The Barbados Britannia’s were an iconic stamp, in daily use from 1852 until they were replaced by the Victorian keyplate design in 1882. They did their duty for 30 years, being used on all manner of items from newspapers and letters to parcels and packets.
In total, there were over ten million of these stamps printed during that time and with so many watermarks, perforations, colours and denominations it is surely hard to pick just one stamp to be the best ever? Whilst it’s true, the later De La Rue printings had a much nicer range of colours and were far clearer prints, it’s hard to beat the original Perkins Bacon design of this stamp.
As money was tight in the mid 1850’s, the plate for this was also shared between Trinidad and Mauritius so each country has its own Britannia’s with varying colours and complexity.
So, from this bewildering array of stamps with over 30 years of use, how on earth can you pick one for the title of ‘best ever’?
Well, my choice isn’t by chance, it’s built around a range of important factors.
First of all, this stamp I have chosen in Barbados SG1, the very first of the stamps to arrive on the island and be used in 1852.
This particular stamp is possibly from one of the slightly later printings, as it was printed no less than four times between 1852 and 1855. The only ‘evidence’ for this is the colour, which appears to be a slightly darker green than the more usual yellow-green, that it is on ‘blued’ paper, characteristic of these early stamps and the fact that the printing is crisp and clean; not always the case with later Perkins Bacon printings.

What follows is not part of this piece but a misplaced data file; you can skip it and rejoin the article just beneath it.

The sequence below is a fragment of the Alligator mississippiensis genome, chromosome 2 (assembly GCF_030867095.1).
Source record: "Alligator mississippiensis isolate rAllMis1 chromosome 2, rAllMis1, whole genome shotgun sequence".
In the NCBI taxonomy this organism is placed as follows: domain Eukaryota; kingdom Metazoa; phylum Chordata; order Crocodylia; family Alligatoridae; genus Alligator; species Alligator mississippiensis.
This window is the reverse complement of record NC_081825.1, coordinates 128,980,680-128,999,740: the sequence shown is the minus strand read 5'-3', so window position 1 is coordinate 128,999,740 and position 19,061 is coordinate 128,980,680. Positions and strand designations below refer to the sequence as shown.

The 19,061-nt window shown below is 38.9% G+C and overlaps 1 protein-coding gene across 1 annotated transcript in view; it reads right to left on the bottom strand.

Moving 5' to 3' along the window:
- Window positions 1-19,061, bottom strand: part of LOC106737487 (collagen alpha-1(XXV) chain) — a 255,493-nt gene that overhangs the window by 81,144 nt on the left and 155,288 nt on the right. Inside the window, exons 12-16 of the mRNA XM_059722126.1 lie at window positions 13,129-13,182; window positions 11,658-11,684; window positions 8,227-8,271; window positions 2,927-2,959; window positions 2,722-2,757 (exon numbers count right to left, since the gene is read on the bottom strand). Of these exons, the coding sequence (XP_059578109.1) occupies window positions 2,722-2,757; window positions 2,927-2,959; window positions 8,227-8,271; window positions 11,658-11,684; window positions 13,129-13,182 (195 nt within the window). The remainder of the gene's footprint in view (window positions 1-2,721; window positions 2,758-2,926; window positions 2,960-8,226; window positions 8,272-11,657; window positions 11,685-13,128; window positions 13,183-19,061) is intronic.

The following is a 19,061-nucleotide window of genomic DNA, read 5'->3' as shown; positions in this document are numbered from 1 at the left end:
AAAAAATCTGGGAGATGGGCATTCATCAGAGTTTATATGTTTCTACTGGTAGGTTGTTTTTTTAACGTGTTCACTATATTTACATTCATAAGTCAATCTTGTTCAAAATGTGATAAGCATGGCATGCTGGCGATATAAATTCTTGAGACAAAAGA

Survival rates of these SG1 stamps are incredibly low. Not a single mint example exists anywhere and many of the used copies are in poor condition. The reason for this is that these stamps were issued imperforate and their initial, and possibly only use, was to pay for the cost of sending newspapers across the island. We therefore have a situation where someone was sitting with a pair of scissors, cutting up great sheets of these stamps ready to stick onto the daily newspaper.
Of course, much like today, newspapers are quickly discarded once used and as there were no stamp collectors on Barbados in 1852, no one thought to save them.
Just a few mastheads still survive with the stamp still attached, and of the stamps that have been saved and soaked off, many have irregular margins, have been damaged or cut into or have a heavy obliterator across their face.
This stamp, however, appears to have escaped that fate and has four large clear margins, a clear number one Bridgetown ‘bootheel’ cancel and no obvious damage. Which makes it a rarity amongst rarities.
And if further weight were needed, this is the stamp that started it all off. This is the stamp that was first used on Barbados to prepay for postage and the forerunner of the wonderful philatelic heritage we have today.
The final factor, however, which leads me to conclude that this is the best stamp ever, is the fact that it has taken me ten years to find. Sure, it’s not the rarest Barbados stamp, nor the most expensive, but for its quality and the pivotal part it played in the development of postal services not just in Barbados, but across the Caribean, it is for me, the best Barbados stamp ever.
So, whilst there may be others that would claim the title, today I am crowning this particular stamp the best Barbados Britannia ever.
And as a small postscript to this story, which I actually wrote a couple of months ago but have saved for now, in the interim I have sent it away and obtained an RPSL certificate to confirm it really is SG1 and it’s a cracking example.